Our one stumbling block with Maggie is that she is not good at memorizing. She has a list of 35 High Frequency Words that she has to memorize. HFW are words that you can't sound out with phonics. Words like "where, here, was, the" etc. As a result, she stumbles over some of the words frequently and has been referred to the Title 1 Program at school. It's a weird system, because each week, Maggie is given her spelling words and most often can spell all 10 of the words correctly the first day she is given the list. These words are usually decodeable using phonics, so from that we have learned Maggie is an auditory learner. She was afraid to start Title 1 at first, but her teacher for that class is also lovely and really has a heart for helping children learn to read with fluency.
Me with the kids on the first day of school
We chose not to send Willie to preschool this year for several reasons, and while some days I really wish I had, most days, it is a lot of fun having him around. I'm honestly not sure what I'm going to do with Whitaker next year when Will goes to school they have become such good playmates. Will and Whit go to story hour at the local library on Wednesdays and we do preschool lessons here at the house together when Whit takes a nap.
My crowning achievement for our preschool sessions. While studying the letter A, we made an Alligator craft by cutting out a big letter A, turning it sideways like this < and adding big eyes and sharp teeth to show that A is for Alligator.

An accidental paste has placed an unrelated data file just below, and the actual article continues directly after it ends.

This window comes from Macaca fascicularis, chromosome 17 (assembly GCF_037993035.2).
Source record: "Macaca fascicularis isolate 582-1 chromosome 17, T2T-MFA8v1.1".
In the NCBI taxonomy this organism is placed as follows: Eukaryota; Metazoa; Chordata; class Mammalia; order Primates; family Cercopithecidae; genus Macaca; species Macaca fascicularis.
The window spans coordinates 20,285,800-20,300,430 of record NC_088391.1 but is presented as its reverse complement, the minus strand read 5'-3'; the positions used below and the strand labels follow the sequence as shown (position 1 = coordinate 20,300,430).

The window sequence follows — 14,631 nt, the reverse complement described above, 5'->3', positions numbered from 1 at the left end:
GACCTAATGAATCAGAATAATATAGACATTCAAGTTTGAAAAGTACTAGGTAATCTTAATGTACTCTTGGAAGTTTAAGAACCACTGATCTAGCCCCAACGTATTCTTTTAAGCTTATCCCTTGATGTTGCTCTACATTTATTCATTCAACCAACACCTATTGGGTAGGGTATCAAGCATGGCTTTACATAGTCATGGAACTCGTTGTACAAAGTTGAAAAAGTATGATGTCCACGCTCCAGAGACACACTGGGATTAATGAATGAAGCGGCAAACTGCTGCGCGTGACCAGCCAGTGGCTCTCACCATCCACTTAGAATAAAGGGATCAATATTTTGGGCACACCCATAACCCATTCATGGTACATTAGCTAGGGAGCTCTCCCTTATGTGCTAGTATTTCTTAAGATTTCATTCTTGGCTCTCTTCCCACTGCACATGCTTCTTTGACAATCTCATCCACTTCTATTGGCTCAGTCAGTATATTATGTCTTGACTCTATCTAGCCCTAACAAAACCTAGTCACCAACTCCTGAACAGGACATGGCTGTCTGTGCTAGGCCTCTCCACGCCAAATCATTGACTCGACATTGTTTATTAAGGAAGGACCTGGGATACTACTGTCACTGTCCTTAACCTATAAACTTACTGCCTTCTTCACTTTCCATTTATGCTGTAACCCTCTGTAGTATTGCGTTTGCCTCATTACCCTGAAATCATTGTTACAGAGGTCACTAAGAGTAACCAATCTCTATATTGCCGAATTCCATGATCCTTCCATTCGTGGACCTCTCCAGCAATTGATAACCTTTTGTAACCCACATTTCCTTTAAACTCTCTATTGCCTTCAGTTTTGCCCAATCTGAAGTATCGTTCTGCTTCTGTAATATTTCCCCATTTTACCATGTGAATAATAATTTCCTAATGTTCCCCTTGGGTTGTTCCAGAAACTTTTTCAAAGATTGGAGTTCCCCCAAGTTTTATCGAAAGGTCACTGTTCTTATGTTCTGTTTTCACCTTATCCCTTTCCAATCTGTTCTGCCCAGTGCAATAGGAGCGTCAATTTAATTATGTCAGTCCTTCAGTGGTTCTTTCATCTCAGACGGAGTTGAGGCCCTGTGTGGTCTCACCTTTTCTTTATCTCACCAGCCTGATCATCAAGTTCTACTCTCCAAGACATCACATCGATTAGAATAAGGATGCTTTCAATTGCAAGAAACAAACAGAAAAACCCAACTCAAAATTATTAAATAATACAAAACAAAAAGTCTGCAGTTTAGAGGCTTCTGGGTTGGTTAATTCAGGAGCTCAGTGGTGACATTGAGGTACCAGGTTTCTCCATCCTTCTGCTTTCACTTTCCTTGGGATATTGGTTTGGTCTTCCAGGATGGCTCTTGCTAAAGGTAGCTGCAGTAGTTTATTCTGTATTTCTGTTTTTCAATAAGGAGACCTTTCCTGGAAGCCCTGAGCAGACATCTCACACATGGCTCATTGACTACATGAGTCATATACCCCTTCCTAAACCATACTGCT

When Erik got home that night, Will couldn't wait to show Erik his craft and he said in his proudest, most excited voice, "Look Daddy! A is for CROCODILE!"
SO, future Kindergarten teacher, you will have me to thank for Will's mad Kindergarten skills.
Will on the day of his first Story Time at the Library. He dressed for the occasion. He doesn't understand that wearing a contrasting patterned tie actually goes against the popular belief that wearing a tie classes up any event. Silly redneck. Let's ignore his hand position as well for now.
Whitaker is a constant joy to our lives. An acquaintence that saw us recently and had heard of our Foster Parenting adventures looked at our little blond haired, blue eyed Whit and asked if he was one of our foster children! Anyone around us long enough would be able to tell he's ALL SCHWALM from the tractor noises and his affinity for anything with a motor. Ask Whit his favorite thing to do and he'll say, "Cack-er Pull!" and make the appropriate noises. He also loves "Monkey cucks" (monster trucks) and that is what 95% of his day is filled doing. The other 5% is eating and sleeping - and occasionally potty training. If there's one thing I learned potty training my previous children is that my boys will go on the potty when they are ready and, honestly, Whittie is my baby so there's no rush in my eyes before he's three. Say what you will, but once he's out of diapers, there are no more diapers for this family, so I'm not going to rush making my baby NOT be a baby anymore.
I am pretty sure he won't go to Kindergarten in a diaper. I know that because I'm on the PTO and I know our school doesn't allow kids in diapers to attend Kindergarten.